Kelly Sheridan is the Staff Editor at Dark Reading, where she focuses on cybersecurity news and analysis. She is a business technology journalist who previously reported for InformationWeek, where she covered Microsoft, and Insurance & Technology, where she covered financial ... View Full Bio

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moarsauce123
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moarsauce123,
User Rank: Ninja
9/5/2015 | 3:34:24 PM
Download is not the same as install / use
Many may have downloaded Win 10, but never installed it. Drawing conclusions based on the number of downloads needs to be done carefully. All it shows that there is some interest and that there was nothing lost by downloading....and that's about all this bit of information can tell us.
batye
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batye,
User Rank: Ninja
9/5/2015 | 2:01:44 PM
Re: Looking Back...
@OlePerfesser, interesting point, I would say it depends on the Co. and if things got done properly:) how I see it ...
PedroGonzales
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PedroGonzales,
User Rank: Ninja
9/4/2015 | 5:43:19 PM
Re: Looking Back...
In terms of personal use, I have windows 7; I have never had any major problems.  I'm concern that if I upgrade to other version some of my older problem won't be able to work as before.  what would be the advantage for consumers for getting Windows 10, may be for  business yes.  
OlePerfesser
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OlePerfesser,
User Rank: Apprentice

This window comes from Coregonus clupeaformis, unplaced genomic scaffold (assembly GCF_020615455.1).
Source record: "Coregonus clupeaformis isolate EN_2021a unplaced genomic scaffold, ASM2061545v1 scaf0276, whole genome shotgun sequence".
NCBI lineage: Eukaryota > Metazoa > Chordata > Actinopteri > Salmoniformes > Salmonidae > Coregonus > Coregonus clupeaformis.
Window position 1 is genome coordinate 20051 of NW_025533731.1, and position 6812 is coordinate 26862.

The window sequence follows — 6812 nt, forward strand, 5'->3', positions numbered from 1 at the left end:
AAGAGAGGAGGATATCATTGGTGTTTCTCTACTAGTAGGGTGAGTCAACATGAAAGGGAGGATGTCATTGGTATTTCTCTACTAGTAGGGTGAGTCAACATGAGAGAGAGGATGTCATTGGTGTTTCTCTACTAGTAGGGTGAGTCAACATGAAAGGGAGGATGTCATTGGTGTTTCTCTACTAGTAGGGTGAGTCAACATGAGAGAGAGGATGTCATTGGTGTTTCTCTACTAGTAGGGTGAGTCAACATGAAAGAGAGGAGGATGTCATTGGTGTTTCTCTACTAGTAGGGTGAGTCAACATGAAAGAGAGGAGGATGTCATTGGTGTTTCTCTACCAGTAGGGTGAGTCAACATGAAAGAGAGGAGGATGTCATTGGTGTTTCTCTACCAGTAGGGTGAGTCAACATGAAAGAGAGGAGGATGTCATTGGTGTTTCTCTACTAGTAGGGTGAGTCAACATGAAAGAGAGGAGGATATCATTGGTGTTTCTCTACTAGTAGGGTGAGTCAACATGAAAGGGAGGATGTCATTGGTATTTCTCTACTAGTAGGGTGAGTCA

9/4/2015 | 1:50:27 PM
Re: Looking Back...
"After hearing feedback from business users, the company has decided it will be more upfront in sharing the details of Windows 10 updates. Officials are currently in the process of deciding the best way to convey this information to businesses, said Alkove."

Simple answer that doesn't require a great deal of thinking or six months of meetings: Go back to what was done correctly with previous client and server operating systems (Windows XP/7 and Windows 2003/2008 Servers).

 
Li Tan
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Li Tan,
User Rank: Ninja
9/4/2015 | 12:15:59 PM
Re: Looking Back...
I share the same opinion with you. I downloaded Windows 10 on one of my laptops but did not find it very powerful/worth of the upgrade effort. Personally I chose to stay on Windows 7 for the rest of my PCs at this moment...
ANON1248276995498
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ANON1248276995498,
User Rank: Strategist
9/4/2015 | 10:29:30 AM
Looking Back...
I think "Free" is the keyword here. I do not recall the same being true when Windows 7 and 8 were first released. I have a strong feeling that many people downloaded Windows 10 because it was a free download and the hype had been mostly positive. I know that was the reason I decided to move from Windows 7 to 10.

After working with it for a month now, I have regrets. When I moved from XP to Windows 7, I thought, "Wow! This is definitely an improvement. I didn't feel that way after installing Windows 10. I think this version should just have been called Windows 8.2. I find the look of the interface to be bland and many of the customizable settings have been removed (or at least buried.) I cannot stand the auto-update feature... an update automatically rebooted my system while I was restoring content from a backup.

Anyway, I think MS had it right with Windows 7.